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Why Country Life Costs You £264 More A Week Than A City Dweller

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I'm not seeing it.

I live in the countryside now and only yesterday had a tanker deliver me 500litres of energy dense oil. £335 is all it cost me to get through our cold spell and I doubt we will use much now until December.

We used/spent way more on mains gas when we were townies. Now calor gas f*** me that is expensive. A neighbour up the road converted to this before it became really expensive and pays out £3k a year to heat his similarly sized 3 bed property to ours.

Three good towns within 10miles of me so get the best of both worlds. I wake up to the smell of cow manure and can shop til I drop from home bargains and the like offsetting the 2litres of fuel I need to get me there.

Edited by longtomsilver

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And water. And minerals. And timber. And electricity production..!

Someone mentioned the school run... thing is, as I keep mentioning, there's 1) living in the middle of frickin' nowhere and 2) living in a small town. In my town, population 3000 and surrounded by miles and miles of countryside, there's a primary school and a secondary school. Indeed apart from those who come in from surrounding villages, almost all pupils walk or cycle to school as it's near and safe to do so. For those in nearby villages there are dedicated school buses.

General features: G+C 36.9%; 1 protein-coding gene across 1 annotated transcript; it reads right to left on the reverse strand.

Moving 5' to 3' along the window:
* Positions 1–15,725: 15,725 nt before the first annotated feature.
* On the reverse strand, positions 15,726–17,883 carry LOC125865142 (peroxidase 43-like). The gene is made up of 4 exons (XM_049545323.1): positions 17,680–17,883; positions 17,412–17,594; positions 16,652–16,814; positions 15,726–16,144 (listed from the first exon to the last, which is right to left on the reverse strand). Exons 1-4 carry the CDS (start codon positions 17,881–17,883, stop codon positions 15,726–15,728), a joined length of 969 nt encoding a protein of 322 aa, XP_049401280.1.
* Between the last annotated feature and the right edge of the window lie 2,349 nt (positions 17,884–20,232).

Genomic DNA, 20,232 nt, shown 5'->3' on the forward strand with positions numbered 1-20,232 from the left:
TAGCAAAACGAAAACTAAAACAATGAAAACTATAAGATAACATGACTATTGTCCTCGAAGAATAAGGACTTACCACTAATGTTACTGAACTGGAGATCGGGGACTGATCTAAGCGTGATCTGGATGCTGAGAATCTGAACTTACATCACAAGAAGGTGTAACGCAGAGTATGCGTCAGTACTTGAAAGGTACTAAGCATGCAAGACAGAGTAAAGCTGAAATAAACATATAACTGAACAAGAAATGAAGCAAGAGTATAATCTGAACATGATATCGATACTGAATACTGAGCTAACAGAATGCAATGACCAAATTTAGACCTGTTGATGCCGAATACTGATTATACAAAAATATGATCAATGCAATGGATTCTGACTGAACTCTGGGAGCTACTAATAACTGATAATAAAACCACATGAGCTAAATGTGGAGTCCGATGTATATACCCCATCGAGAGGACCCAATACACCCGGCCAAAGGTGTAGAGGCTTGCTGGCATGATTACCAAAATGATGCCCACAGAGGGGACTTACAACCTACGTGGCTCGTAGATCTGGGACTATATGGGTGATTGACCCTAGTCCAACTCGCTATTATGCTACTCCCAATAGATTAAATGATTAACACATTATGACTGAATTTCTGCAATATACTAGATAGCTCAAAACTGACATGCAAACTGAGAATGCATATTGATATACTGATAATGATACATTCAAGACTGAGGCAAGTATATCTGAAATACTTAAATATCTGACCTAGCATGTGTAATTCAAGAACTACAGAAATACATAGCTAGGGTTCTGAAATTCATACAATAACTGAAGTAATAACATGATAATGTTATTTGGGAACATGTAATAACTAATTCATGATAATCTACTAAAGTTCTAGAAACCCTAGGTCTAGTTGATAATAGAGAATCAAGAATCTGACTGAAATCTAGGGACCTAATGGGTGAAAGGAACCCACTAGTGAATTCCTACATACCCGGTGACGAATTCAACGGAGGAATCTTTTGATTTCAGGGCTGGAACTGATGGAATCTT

I do live "rural" but not ridiculously rural. There are shops, a supermarket, even a swimming pool.. and decent broadband.

That's the thing, I don't think you could describe most places as being definitely 'City' or 'Country'. I don't think there is a definition.

I live in a suburban area on the edge of London, which would fall into the 'City' definition, given that you can walk to everything within a few minutes (station, parks, large town centre etc). It is quite built up.

A few miles away, there is the commuter belt, a 'posher' area which is much less urban, but is still definitely suburban rather than rural (I am sure most of the residents would mutter about how 'countryfied' it is, though!). People who live here will generally drive their kids to school, drive to the supermarket/station/restaurants, compared to a lot of people who live in proper rural towns who have those facilities right on their doorsteps.

It would still cost vastly more to live in this type of area because the increased house prices would outweigh any other savings made.

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I'm struggling to believe this. I think what they've done to get to this figure of £13,740 is to take the worst case of every town/country comparison they make. The one that jumps out is the insurance costs: